GM Ian Nepomniachtchi – GM Magnus Carlsen
Legends of Chess | Final 4, (2.1)
Sicilian Najdorf, Adams Attack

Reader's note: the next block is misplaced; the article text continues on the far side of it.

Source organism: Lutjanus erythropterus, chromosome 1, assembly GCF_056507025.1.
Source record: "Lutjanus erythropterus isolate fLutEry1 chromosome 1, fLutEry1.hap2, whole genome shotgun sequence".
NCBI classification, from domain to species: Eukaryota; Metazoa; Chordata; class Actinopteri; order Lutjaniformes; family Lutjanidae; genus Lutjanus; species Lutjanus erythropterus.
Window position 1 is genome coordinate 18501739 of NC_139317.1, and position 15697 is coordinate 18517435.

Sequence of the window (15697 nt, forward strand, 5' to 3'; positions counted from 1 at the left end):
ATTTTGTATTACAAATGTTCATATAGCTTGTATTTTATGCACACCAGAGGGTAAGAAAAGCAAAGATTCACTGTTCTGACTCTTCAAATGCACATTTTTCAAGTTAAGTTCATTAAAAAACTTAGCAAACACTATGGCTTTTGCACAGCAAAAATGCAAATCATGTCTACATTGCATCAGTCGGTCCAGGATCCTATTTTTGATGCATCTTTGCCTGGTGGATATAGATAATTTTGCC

1.e4 c5 2.Nf3 d6 3.d4 cxd4 4.Nxd4 Nf6 5.Nc3 a6 6.h3 After experimenting with the bizarre new fad move in the Najdorf of 6.Rg1!? , Nepo opts for the Adams Attack, named not after the English GM Michael Adams, but rather Weaver Adams (1901-1963), the early 20th-century American master. 6…e5 7.Nb3 Be7 8.g4 h6 9.Be3 Nbd7 10.a4 Nf8 11.Bc4 Ng6 12.Qe2 Bd7 13.f3 Rc8 14.h4 Nh7 15.h5 Bh4+ 16.Rxh4?!? A totally perplexing sacrifice from Nepo, especially as it only works if Carlsen doesn’t see the potential pitfalls and falls into a trap. Instead, although not so “sexy”, Nepo could simply play 16.Kf1 Nf4 17.Bxf4 exf4 18.Bd5 Bf6 with dynamic chances for both sides – and lots for both sides to play on for. 16…Nxh4! All the talk was with the intermezzo of 16…Nf4 which, based on 17.Qf2 Qxh4 looks as if Black is winning material due to the knight fork on g2, but the longer the engine thought about it, its assessment was that White had more than enough compensation after 18.Qxh4 Ng2+ 19.Kf2 Nxh4 20.Na5! Be6 21.Nxb7! Bxc4 22.Nxd6+ Ke7 23.Nxc8+ Rxc8 24.Rh1 g5 25.hxg6 Nxg6 26.Bxh6 with three good pawns for the piece, and every chance of securing a draw, especially as there are so few pawns left on the board for Black. 17.0-0-0 Nxf3! The loose bishop on c4 allows Carlsen to consolidate his material advantage. 18.Rxd6 Also possible, and perhaps a better way to go was with 18.Bxf7+!? Kxf7 19.Qxf3+ but after 19…Qf6 20.Qe2 Qe7 21.Nd5 Qe6 Black has everything covered, and now threatening to take on a4 (with an x-ray attack on c2). 18…Qe7 19.Rb6 Bxg4 20.Bd5 0-0 21.Qg2? Magnus fully expected 21.Bxb7 and intended to continue with 21…Rcd8, explaining that a tough battle lay ahead with Nepo set to win all of his queenside pawns and having some well-placed pieces, but felt he had the material advantage and enough resources to play for the win. 21…Qh4! This must have come as a cold shower for Nepo, as Carlsen cleverly turns defence into attack. 22.Rg6 Nhg5 Suddenly all of Carlsen’s pieces are springing to life, and with it, Nepo’s position is hanging by a thread. 23.Kb1 Be6 24.Rxe6 It’s the only try to stay in the game for Nepo, as 24.Bxe6 fxe6! 25.Bxg5 Nxg5 26.Qe2 Rf3! and Black has a crushing position. 24…fxe6 25.Bxb7 Qe1+ This was the big problem for Nepo with 21…Qh4, as the invasion of the Black queen, not only puts the White king in danger but also leads to a positional sacrifice that shatters White’s pawn structure. 26.Bc1 Rxc3! [see diagram] This should really win by force now. 27.bxc3 Nxe4 Now admittedly, the tactics were difficult to fathom, but the engine soon found the clinical kill with 27…Rb8! 28.Bxa6 Nxe4 29.Bb5 Nfd2+!! 30.Nxd2 Nxc3+ 31.Kb2 Nxa4+! 32.Kb1 Rxb5+ 33.Nb3 Nc3+ 34.Kb2 Ne2 and White can resign. But Carlsen instead had seen another way that was going to see his opponent’s position all but collapse now, so he opted for that. 28.Bxe4 Qxe4 29.Bxh6 Rf7 30.Bc1 Qf5 With the title victory almost within his grasp, Carlsen takes the more cautious approach rather than risking 30…Qxa4 31.h6 and any complications. 31.Qe2 Rc7 32.Kb2 Qxh5 The rest should be an easy sweep for Carlsen, but kudos to Nepo for refusing to give up all hope, as he makes the most out of his bad position to mount a valiant attempt at trying to save the game. 33.Qxa6 Qe8 34.Qb5 Qc6! If anything, the trade of queens only helps White to hang in there. After 34…Qxb5 35.axb5 it is not going to be an easy job holding back White’s b- and c-pawns from running up the board. 35.c4 Kf7 36.c5 Nd4 37.Qf1+ Kg8 38.Be3! The only way to stay in the game. 38…Qxa4 39.Bxd4 exd4 40.Qf4 Suddenly Carlsen faces a problem trying to convert the win, as Nepo’s queen secures an active posting threatening loose pawns and perhaps a lot of problematic checks for the exposed Black king. 40…Qd7 41.Qe5 Rb7 42.Qe4 Rb8? Of course, the radical solution was 42…Qd5! 43.Qxd5 exd5 44.Ka3 g5! 45.Nxd4 but psychology can perhaps play tricks on you with the winning post now in sight, as it can lead you to believing that the (now) active White knight and the advanced c-pawn might just generate enough counter-play to hold the draw. And for that reason, Carlsen opts to keep the queens on, despite opening himself up to a lot of checks. 43.Qe5 It’s a testament to Nepo’s resilience that he just keeps on finding problematic moves that threaten to allow him to stay in the game longer than he should. 43…Rb4 44.Qe4 Qd5 45.Qg4 Carlsen is still winning, but it is one thing to be ‘winning’ and actually converting the win, especially as his king is exposed and can be hit by a lot of queen checks – but Carlsen eventually finds a clear path through the haze. 45…Rc4 46.Qf4 Rb4 47.Qg4 Qf5 48.Qh4 Rc4 Nothing wrong with Carlsen’s approach, but guest commentator Judit Polgar was even quicker than the engine to spot the clear winning tactic of 48…Qxc2+! 49.Kxc2 d3+ 50.Kxd3 Rxh4 51.c6 Kf7 52.Nc5 Rh8 53.Nb7 Ke7! and Black will easily win. 49.Qd8+ Kh7 50.Qh4+ Kg6 51.Nxd4 Qe5? Winning tactics should really be the bread and butter of any world champion, and the second time around, and Carlsen should really have spotted the queen sacrifice with 51…Qxc2+! 52.Nxc2 Rxh4 that will soon resolve the outcome of the game. 52.Qg4+ Kh7 53.Qh4+ Of course, 53.Qh3+ Kg8 54.Qxe6+ will win a pawn, but for any slim hopes of a possible ‘Hail Mary’ save, then Nepo simply has to keep the queens on the board and hope Carlsen slips up and falls into either a perpetual check or allowing his rook to fall into a cross-check – but that’s all wishful thinking for the Russian, as Carlsen has it all under control now. 53…Kg8 54.Qd8+ Kf7! The little triangulation with the king sees Nepo running out of checks and hopes with it. 55.Qd7+ Kf6 56.c3 Rxc5 57.Qd8+ Kg6 58.Qe8+ Kh7 59.Qd8 Rd5! Now Nepo’s end is nigh, as he’s lost access to d8 for a queen check. 60.Qh4+ Kg8 61.Qg4 Rd6 62.Qh4 No better is 62.Qg6 Ra6 63.Qe8+ Kh7 64.Qd8 Qd5! 65.Qh4+ Kg8 66.Qh3 Rb6+ and the White king goes on the dreaded ‘walk of shame’, as also happens in the game. 62…Qf6 63.Qe4 Rb6+ 64.Kc2 Kf7 65.Qa8 Qg6+ It’s ‘game over’ now, as Carlsen queen and rook finally combine to snare Nepo’s king. 66.Kd2 Rb2+ 67.Ke3 Qg1+ 68.Kd3 Qf1+ 69.Ke3 Qf2+ 70.Kd3 Qg2 71.Nf3 Qe2+ 72.Kd4 Qd1+ 73.Ke3 If 73.Kc5 Qb3 74.Ne5+ Kf6 and the king walks up the board to safety, with 75.Nd7+ Kg5 76.Qd8+ Kf5 77.Qf8+ Ke4 78.Qa8+ Ke3 and White runs out of checks. 73…Re2+ 74.Kf4 Qd6+ 75.Kg4 Rg2+ 76.Kh5 g6+ 0-1 Nepo resigns with a forced mate looming with 77.Kh6 Qf4+ 78.Kh7 Rh2+ 79.Nxh2 Qh4#.